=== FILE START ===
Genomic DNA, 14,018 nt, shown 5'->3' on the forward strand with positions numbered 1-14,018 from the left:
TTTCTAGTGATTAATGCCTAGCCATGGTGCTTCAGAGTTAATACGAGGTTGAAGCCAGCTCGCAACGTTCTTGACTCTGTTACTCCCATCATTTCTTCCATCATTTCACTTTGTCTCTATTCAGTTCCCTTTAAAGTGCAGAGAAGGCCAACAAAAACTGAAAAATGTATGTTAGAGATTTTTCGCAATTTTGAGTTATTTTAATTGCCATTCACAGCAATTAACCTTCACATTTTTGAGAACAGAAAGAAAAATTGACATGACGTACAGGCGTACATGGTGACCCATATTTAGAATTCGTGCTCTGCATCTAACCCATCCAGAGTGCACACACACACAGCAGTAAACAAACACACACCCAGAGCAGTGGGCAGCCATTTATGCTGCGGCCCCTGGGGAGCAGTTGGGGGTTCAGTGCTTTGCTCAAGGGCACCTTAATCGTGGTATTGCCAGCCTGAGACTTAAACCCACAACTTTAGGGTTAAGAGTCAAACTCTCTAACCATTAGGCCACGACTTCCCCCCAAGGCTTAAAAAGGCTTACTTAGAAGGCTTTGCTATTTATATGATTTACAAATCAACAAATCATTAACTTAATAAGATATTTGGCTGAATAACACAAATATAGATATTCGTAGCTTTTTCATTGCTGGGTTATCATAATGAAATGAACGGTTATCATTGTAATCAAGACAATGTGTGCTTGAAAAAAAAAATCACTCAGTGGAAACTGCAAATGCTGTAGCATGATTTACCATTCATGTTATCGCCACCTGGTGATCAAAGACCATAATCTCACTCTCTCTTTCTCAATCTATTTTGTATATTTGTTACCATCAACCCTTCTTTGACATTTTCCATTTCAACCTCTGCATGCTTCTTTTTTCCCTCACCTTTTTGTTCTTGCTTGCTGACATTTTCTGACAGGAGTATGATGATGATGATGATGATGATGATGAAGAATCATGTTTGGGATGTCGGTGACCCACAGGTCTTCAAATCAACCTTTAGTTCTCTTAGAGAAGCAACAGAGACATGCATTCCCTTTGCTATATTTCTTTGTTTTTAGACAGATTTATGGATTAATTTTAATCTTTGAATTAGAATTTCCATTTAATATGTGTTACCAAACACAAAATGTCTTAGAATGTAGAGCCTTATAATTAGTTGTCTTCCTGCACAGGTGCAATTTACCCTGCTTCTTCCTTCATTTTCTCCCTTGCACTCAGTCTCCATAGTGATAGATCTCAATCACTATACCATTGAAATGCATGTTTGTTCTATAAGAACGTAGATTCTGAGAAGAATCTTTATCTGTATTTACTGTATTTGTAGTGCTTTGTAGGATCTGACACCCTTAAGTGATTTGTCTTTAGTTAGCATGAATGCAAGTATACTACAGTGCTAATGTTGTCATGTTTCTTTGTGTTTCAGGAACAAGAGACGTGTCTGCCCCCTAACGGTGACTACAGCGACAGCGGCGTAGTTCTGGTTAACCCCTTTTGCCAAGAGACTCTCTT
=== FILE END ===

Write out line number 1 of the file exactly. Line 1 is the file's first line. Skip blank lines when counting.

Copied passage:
Genomic DNA, 14,018 nt, shown 5'->3' on the forward strand with positions numbered 1-14,018 from the left: